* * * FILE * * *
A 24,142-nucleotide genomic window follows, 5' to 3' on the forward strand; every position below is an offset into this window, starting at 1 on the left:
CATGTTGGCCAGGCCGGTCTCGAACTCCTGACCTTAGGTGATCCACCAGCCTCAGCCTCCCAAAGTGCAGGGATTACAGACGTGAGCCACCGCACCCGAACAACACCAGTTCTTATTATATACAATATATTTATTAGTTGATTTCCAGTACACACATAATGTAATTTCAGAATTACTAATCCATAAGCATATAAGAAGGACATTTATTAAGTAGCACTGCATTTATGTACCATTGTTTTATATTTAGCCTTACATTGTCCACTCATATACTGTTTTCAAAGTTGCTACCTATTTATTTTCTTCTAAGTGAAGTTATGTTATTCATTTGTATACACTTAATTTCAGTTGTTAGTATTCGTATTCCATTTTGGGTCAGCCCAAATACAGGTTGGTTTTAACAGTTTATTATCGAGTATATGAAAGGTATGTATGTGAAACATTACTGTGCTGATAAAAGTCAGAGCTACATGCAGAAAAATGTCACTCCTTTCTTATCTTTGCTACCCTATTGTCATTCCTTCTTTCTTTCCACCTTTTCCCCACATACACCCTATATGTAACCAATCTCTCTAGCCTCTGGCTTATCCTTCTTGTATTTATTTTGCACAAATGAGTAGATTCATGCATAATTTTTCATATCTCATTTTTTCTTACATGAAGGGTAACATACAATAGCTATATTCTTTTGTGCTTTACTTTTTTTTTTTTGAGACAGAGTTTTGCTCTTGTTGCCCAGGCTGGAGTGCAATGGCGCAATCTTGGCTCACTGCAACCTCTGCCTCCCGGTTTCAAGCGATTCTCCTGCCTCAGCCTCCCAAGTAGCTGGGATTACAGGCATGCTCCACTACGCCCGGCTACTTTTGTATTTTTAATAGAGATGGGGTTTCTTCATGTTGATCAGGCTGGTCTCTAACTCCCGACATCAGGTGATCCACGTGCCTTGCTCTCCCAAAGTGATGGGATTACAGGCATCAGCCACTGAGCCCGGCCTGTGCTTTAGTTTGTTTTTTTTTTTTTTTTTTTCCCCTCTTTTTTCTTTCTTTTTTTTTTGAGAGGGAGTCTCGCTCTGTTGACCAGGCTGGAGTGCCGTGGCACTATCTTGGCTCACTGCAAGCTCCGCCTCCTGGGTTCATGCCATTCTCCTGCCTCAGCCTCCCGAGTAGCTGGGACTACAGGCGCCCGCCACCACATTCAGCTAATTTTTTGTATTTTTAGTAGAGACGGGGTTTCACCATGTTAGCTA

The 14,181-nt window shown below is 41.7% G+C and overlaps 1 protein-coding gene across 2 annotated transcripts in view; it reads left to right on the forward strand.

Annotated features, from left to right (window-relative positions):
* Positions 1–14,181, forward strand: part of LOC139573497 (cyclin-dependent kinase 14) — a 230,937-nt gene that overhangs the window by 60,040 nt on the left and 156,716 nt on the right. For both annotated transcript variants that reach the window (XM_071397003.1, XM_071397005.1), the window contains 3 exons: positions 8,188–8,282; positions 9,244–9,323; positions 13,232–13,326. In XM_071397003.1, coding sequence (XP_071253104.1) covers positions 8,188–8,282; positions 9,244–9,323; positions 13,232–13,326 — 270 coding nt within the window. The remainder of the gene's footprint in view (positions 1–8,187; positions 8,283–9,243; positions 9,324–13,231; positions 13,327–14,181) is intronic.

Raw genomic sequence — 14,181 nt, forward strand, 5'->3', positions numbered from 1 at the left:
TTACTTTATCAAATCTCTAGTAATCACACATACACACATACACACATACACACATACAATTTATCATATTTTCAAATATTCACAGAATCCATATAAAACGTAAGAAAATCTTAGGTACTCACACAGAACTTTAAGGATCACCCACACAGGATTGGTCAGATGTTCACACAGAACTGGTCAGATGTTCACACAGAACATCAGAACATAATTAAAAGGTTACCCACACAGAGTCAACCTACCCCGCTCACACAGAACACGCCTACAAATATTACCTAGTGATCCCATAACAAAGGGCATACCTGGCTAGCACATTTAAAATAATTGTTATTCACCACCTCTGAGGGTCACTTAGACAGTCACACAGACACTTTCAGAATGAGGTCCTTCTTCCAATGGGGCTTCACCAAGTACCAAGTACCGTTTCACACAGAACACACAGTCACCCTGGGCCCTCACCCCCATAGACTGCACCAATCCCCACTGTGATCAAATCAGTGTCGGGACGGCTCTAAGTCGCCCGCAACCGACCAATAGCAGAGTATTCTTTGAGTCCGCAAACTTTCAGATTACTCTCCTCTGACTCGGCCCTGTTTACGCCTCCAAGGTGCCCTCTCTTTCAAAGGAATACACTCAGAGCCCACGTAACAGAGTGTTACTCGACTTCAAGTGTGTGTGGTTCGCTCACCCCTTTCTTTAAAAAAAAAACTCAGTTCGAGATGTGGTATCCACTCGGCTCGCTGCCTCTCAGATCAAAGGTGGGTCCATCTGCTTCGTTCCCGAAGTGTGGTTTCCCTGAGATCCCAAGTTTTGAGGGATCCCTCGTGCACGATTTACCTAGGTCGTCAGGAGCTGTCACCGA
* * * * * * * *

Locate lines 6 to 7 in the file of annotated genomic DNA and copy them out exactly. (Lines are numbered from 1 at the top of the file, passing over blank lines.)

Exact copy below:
Raw genomic sequence — 14,181 nt, forward strand, 5'->3', positions numbered from 1 at the left:
TTACTTTATCAAATCTCTAGTAATCACACATACACACATACACACATACACACATACAATTTATCATATTTTCAAATATTCACAGAATCCATATAAAACGTAAGAAAATCTTAGGTACTCACACAGAACTTTAAGGATCACCCACACAGGATTGGTCAGATGTTCACACAGAACTGGTCAGATGTTCACACAGAACATCAGAACATAATTAAAAGGTTACCCACACAGAGTCAACCTACCCCGCTCACACAGAACACGCCTACAAATATTACCTAGTGATCCCATAACAAAGGGCATACCTGGCTAGCACATTTAAAATAATTGTTATTCACCACCTCTGAGGGTCACTTAGACAGTCACACAGACACTTTCAGAATGAGGTCCTTCTTCCAATGGGGCTTCACCAAGTACCAAGTACCGTTTCACACAGAACACACAGTCACCCTGGGCCCTCACCCCCATAGACTGCACCAATCCCCACTGTGATCAAATCAGTGTCGGGACGGCTCTAAGTCGCCCGCAACCGACCAATAGCAGAGTATTCTTTGAGTCCGCAAACTTTCAGATTACTCTCCTCTGACTCGGCCCTGTTTACGCCTCCAAGGTGCCCTCTCTTTCAAAGGAATACACTCAGAGCCCACGTAACAGAGTGTTACTCGACTTCAAGTGTGTGTGGTTCGCTCACCCCTTTCTTTAAAAAAAAAACTCAGTTCGAGATGTGGTATCCACTCGGCTCGCTGCCTCTCAGATCAAAGGTGGGTCCATCTGCTTCGTTCCCGAAGTGTGGTTTCCCTGAGATCCCAAGTTTTGAGGGATCCCTCGTGCACGATTTACCTAGGTCGTCAGGAGCTGTCACCGA